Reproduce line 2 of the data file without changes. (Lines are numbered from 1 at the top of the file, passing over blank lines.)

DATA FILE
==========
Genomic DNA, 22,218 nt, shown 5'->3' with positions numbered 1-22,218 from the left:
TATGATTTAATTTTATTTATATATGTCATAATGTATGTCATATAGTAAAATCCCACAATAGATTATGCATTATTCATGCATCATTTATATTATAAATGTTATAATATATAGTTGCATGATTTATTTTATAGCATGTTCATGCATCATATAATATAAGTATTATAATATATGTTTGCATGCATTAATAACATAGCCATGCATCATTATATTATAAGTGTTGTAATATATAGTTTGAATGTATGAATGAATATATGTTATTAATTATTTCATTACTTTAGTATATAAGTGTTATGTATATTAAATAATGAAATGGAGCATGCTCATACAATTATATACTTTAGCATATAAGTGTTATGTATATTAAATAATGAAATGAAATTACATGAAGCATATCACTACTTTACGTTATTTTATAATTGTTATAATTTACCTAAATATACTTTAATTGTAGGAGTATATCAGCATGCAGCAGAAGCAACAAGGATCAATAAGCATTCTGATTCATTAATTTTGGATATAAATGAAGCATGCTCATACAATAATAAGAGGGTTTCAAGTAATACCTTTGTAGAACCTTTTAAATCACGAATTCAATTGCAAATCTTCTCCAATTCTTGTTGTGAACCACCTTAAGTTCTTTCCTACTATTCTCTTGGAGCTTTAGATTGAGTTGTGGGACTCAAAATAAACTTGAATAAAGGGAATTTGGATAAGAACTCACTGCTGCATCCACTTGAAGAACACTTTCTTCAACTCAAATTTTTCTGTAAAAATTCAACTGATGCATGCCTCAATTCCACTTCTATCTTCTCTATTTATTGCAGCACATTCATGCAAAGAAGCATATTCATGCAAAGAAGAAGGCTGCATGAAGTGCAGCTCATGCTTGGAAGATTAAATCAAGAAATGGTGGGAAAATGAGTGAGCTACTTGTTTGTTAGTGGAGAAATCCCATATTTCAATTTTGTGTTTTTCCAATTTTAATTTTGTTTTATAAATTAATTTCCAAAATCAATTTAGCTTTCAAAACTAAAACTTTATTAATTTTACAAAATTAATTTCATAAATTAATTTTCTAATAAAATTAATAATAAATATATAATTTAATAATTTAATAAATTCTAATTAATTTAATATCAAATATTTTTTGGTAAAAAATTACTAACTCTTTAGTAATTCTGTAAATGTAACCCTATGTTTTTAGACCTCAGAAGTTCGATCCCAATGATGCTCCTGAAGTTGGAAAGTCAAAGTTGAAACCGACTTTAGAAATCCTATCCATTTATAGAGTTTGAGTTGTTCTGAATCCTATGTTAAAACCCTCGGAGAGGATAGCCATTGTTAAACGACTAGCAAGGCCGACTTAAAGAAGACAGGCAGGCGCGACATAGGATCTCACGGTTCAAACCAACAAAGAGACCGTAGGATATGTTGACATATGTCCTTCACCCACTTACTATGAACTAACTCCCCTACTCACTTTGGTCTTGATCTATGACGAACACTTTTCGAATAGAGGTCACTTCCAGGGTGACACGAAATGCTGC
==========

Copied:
TATGATTTAATTTTATTTATATATGTCATAATGTATGTCATATAGTAAAATCCCACAATAGATTATGCATTATTCATGCATCATTTATATTATAAATGTTATAATATATAGTTGCATGATTTATTTTATAGCATGTTCATGCATCATATAATATAAGTATTATAATATATGTTTGCATGCATTAATAACATAGCCATGCATCATTATATTATAAGTGTTGTAATATATAGTTTGAATGTATGAATGAATATATGTTATTAATTATTTCATTACTTTAGTATATAAGTGTTATGTATATTAAATAATGAAATGGAGCATGCTCATACAATTATATACTTTAGCATATAAGTGTTATGTATATTAAATAATGAAATGAAATTACATGAAGCATATCACTACTTTACGTTATTTTATAATTGTTATAATTTACCTAAATATACTTTAATTGTAGGAGTATATCAGCATGCAGCAGAAGCAACAAGGATCAATAAGCATTCTGATTCATTAATTTTGGATATAAATGAAGCATGCTCATACAATAATAAGAGGGTTTCAAGTAATACCTTTGTAGAACCTTTTAAATCACGAATTCAATTGCAAATCTTCTCCAATTCTTGTTGTGAACCACCTTAAGTTCTTTCCTACTATTCTCTTGGAGCTTTAGATTGAGTTGTGGGACTCAAAATAAACTTGAATAAAGGGAATTTGGATAAGAACTCACTGCTGCATCCACTTGAAGAACACTTTCTTCAACTCAAATTTTTCTGTAAAAATTCAACTGATGCATGCCTCAATTCCACTTCTATCTTCTCTATTTATTGCAGCACATTCATGCAAAGAAGCATATTCATGCAAAGAAGAAGGCTGCATGAAGTGCAGCTCATGCTTGGAAGATTAAATCAAGAAATGGTGGGAAAATGAGTGAGCTACTTGTTTGTTAGTGGAGAAATCCCATATTTCAATTTTGTGTTTTTCCAATTTTAATTTTGTTTTATAAATTAATTTCCAAAATCAATTTAGCTTTCAAAACTAAAACTTTATTAATTTTACAAAATTAATTTCATAAATTAATTTTCTAATAAAATTAATAATAAATATATAATTTAATAATTTAATAAATTCTAATTAATTTAATATCAAATATTTTTTGGTAAAAAATTACTAACTCTTTAGTAATTCTGTAAATGTAACCCTATGTTTTTAGACCTCAGAAGTTCGATCCCAATGATGCTCCTGAAGTTGGAAAGTCAAAGTTGAAACCGACTTTAGAAATCCTATCCATTTATAGAGTTTGAGTTGTTCTGAATCCTATGTTAAAACCCTCGGAGAGGATAGCCATTGTTAAACGACTAGCAAGGCCGACTTAAAGAAGACAGGCAGGCGCGACATAGGATCTCACGGTTCAAACCAACAAAGAGACCGTAGGATATGTTGACATATGTCCTTCACCCACTTACTATGAACTAACTCCCCTACTCACTTTGGTCTTGATCTATGACGAACACTTTTCGAATAGAGGTCACTTCCAGGGTGACACGAAATGCTGC